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Restorative Justice

As a nation we must come to a unified understanding that many of our institutions are not designed to treat all Americans equally. This is especially true in our criminal justice system. The Black Lives Matter movement has brought this injustice back into the national conversation and forced all of us to have difficult discussions about police relations, the effect of the criminal justice system on communities of color, and of other inequitable institutions. We must recognize there are vast racial disparities of how individuals are processed in the justice system. Black Americans are arrested at a rate of 3 times that of their white neighbors, their communities are over-policed which result in excessive enforcement of minor infractions, and they are more likely to receive harsher prison sentences compared to their white neighbors who have committed a similar offense.

Despite the previous administration’s disgraceful response to the Black Lives Matter movement, we did achieve two victories in the renewal of the Juvenile Justice and Delinquency Prevention Act and the First Step Act. However, we must continue to challenge our Justice system and push for further reform to achieve true and lasting change. I believe this comes in many forms, including but not limited to, the following:

Reform federal drug laws.

Addiction should not be a criminal offence. This includes the legalization of marijuana for both medical and recreational use, decriminalization of recreational drug use, implementation of more drug rehabilitation services, and repealing minimum sentencing guidelines and three strike laws. We should also actively review all cases of drug related incarceration and release and expunge the records of those who would not be subject to criminal penalty under these revised laws. This would grant millions of Americans access to economic and housing opportunities that have otherwise been restricted due to their conviction history.

Strengthen policing standards and guidelines.

We must continue to evaluate our police practices including use-of-force policies. The federal government must incentivize local governments and police departments to adopt strict police conduct standards and promote community outreach programs. We must also end qualified immunity which will increase police department and officer accountability to the community.

Protect local governments and budget reallocations.

We overburden our police officers by expecting them to not only deter crime and respond to emergencies but to also serve as mental health and social service professionals. Many local governments have tried to address this excess responsibility that we have placed with our police and allocate funding to social services, only to have these actions reversed by their state legislature. We must protect these communities by passing legislation that restricts or disincentivizes states from enacting preemption laws on public safety funding.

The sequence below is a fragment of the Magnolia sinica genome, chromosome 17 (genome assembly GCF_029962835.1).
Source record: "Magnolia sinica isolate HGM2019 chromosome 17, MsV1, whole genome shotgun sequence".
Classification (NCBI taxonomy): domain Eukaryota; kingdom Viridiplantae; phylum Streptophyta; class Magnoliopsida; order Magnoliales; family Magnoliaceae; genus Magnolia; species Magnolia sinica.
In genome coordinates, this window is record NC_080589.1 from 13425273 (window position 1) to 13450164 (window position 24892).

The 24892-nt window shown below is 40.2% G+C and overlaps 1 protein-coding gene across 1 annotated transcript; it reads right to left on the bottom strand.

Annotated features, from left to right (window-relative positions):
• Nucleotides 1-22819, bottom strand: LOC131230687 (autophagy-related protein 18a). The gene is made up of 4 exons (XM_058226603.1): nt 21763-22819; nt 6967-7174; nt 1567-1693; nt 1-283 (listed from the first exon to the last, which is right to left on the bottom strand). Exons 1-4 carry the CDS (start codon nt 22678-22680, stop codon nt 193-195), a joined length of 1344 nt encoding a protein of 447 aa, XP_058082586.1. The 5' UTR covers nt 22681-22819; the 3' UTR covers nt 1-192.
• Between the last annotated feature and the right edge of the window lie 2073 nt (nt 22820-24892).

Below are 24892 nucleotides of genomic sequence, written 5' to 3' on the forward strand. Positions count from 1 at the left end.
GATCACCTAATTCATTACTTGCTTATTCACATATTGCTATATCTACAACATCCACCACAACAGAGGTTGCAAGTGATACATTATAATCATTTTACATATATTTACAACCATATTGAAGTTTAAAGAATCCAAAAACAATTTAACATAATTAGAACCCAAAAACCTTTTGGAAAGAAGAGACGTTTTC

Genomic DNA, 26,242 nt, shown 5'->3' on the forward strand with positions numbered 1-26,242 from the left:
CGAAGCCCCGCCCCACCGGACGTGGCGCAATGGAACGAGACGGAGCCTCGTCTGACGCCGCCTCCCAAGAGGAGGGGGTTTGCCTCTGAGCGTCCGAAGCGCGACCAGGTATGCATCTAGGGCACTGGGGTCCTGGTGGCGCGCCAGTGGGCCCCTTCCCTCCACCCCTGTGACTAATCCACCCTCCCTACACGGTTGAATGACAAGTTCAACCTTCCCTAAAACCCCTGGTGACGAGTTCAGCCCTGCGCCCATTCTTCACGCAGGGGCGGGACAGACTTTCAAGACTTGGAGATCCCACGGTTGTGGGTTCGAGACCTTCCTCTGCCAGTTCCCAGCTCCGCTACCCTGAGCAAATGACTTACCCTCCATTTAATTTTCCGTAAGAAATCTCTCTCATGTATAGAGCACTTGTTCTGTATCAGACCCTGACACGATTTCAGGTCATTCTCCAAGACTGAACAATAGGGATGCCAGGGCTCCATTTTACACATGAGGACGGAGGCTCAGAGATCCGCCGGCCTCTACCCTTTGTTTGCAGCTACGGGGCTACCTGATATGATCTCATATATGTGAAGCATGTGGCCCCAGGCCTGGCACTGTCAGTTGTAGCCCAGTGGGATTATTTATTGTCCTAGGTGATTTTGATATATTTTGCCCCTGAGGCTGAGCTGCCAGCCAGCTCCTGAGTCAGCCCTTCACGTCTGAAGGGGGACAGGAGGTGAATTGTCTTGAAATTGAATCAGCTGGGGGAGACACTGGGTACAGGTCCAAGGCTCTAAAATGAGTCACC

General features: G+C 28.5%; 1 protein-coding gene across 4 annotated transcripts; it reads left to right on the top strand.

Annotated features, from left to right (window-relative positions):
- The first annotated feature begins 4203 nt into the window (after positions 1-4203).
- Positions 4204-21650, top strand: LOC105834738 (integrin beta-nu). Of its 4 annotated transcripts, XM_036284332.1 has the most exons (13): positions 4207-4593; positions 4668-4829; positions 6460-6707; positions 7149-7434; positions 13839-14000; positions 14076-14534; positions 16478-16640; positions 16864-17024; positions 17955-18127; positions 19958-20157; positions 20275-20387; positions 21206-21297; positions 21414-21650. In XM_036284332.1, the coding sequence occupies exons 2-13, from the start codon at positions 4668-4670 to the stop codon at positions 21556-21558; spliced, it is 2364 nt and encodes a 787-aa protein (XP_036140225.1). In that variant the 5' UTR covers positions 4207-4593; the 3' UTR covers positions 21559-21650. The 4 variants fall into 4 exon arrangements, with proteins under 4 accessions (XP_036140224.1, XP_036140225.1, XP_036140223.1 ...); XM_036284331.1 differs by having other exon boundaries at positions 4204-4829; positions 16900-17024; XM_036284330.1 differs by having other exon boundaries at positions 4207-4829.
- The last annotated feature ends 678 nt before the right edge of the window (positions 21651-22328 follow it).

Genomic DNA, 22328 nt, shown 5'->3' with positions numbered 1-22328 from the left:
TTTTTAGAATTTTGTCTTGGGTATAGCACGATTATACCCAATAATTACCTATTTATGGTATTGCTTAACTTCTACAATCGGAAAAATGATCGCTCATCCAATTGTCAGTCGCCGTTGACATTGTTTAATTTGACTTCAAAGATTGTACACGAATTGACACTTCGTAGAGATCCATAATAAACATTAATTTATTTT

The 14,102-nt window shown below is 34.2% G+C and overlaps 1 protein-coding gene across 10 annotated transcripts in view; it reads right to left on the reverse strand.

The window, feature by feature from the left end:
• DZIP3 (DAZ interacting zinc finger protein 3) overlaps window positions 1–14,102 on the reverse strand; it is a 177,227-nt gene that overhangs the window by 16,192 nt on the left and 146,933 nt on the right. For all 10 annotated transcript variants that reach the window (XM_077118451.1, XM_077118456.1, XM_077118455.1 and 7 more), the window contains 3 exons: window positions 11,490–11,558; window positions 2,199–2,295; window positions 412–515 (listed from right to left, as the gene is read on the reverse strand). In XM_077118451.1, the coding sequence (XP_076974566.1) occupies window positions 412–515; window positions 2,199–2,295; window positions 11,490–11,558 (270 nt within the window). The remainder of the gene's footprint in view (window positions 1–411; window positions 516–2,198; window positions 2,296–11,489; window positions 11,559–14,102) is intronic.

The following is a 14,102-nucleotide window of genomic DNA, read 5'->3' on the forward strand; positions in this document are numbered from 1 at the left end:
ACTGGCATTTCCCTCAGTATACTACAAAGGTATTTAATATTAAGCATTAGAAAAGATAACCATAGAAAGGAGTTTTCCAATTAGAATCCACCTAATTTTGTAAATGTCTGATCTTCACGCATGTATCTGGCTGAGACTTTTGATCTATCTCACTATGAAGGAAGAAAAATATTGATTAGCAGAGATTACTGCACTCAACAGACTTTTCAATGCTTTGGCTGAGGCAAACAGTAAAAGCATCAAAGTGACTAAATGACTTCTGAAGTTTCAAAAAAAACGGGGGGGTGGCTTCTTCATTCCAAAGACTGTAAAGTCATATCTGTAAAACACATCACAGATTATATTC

Reform labor and wage practices in prisons.

We should lessen the burden incarceration has on families. This begins with paying incarcerated individuals fair market wages for labor which will allow individuals to continue financial support for their families, assist with payment of legal fees, and provide financial support for reintroduction once an individual’s sentence has been fulfilled. Millions of families, especially those with children, could achieve financial stability with these earned wages.

Abolish private prisons.

Through reforms in federal drug laws I believe we can greatly reduce the federal prison population and begin closing privatized prisons. Most of the incarcerated population is housed in state prisons, as such, we should continue to pressure states to adopt reformed drug law standard to create the same effect in reducing prison populations and the termination of private prison contracts. The private sector should not profit from the incarceration of our citizens.

Restore Access to Voting.

Criminal justice is built on the idea that individuals who commit a crime will receive a penalty and be rehabilitated. As such, once that penalty has been paid, we should restore an individual’s right to fully participate in society, including the right to vote. Failing to do so disenfranchises millions of reformed Americans from participating in our democracy and disproportionally restricts the rights of people of color. We must restore the right to vote for felons who have completed their sentencing.

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